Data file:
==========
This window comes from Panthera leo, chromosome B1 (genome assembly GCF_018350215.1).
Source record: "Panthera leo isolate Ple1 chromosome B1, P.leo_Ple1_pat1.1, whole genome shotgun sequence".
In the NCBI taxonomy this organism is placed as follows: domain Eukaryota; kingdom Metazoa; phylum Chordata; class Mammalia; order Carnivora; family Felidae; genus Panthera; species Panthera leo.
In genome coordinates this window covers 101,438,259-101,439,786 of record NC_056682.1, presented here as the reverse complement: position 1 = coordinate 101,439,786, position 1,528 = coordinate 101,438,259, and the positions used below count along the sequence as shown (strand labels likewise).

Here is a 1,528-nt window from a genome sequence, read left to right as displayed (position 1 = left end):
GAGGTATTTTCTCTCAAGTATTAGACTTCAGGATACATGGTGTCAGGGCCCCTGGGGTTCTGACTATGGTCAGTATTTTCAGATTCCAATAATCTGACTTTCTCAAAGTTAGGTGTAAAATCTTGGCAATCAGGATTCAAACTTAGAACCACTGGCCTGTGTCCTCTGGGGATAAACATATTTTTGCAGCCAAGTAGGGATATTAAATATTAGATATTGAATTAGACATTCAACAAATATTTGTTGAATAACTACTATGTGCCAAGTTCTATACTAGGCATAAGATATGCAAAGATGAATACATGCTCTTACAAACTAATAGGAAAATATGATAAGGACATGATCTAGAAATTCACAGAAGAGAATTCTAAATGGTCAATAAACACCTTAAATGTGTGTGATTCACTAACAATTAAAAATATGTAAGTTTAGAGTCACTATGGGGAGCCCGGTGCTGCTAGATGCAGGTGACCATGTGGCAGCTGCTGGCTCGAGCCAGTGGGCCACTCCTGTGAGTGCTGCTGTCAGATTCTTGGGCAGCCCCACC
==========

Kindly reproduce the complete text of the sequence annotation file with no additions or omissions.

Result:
This window comes from Panthera leo, chromosome B1 (genome assembly GCF_018350215.1).
Source record: "Panthera leo isolate Ple1 chromosome B1, P.leo_Ple1_pat1.1, whole genome shotgun sequence".
In the NCBI taxonomy this organism is placed as follows: domain Eukaryota; kingdom Metazoa; phylum Chordata; class Mammalia; order Carnivora; family Felidae; genus Panthera; species Panthera leo.
In genome coordinates this window covers 101,438,259-101,439,786 of record NC_056682.1, presented here as the reverse complement: position 1 = coordinate 101,439,786, position 1,528 = coordinate 101,438,259, and the positions used below count along the sequence as shown (strand labels likewise).

Here is a 1,528-nt window from a genome sequence, read left to right as displayed (position 1 = left end):
GAGGTATTTTCTCTCAAGTATTAGACTTCAGGATACATGGTGTCAGGGCCCCTGGGGTTCTGACTATGGTCAGTATTTTCAGATTCCAATAATCTGACTTTCTCAAAGTTAGGTGTAAAATCTTGGCAATCAGGATTCAAACTTAGAACCACTGGCCTGTGTCCTCTGGGGATAAACATATTTTTGCAGCCAAGTAGGGATATTAAATATTAGATATTGAATTAGACATTCAACAAATATTTGTTGAATAACTACTATGTGCCAAGTTCTATACTAGGCATAAGATATGCAAAGATGAATACATGCTCTTACAAACTAATAGGAAAATATGATAAGGACATGATCTAGAAATTCACAGAAGAGAATTCTAAATGGTCAATAAACACCTTAAATGTGTGTGATTCACTAACAATTAAAAATATGTAAGTTTAGAGTCACTATGGGGAGCCCGGTGCTGCTAGATGCAGGTGACCATGTGGCAGCTGCTGGCTCGAGCCAGTGGGCCACTCCTGTGAGTGCTGCTGTCAGATTCTTGGGCAGCCCCACC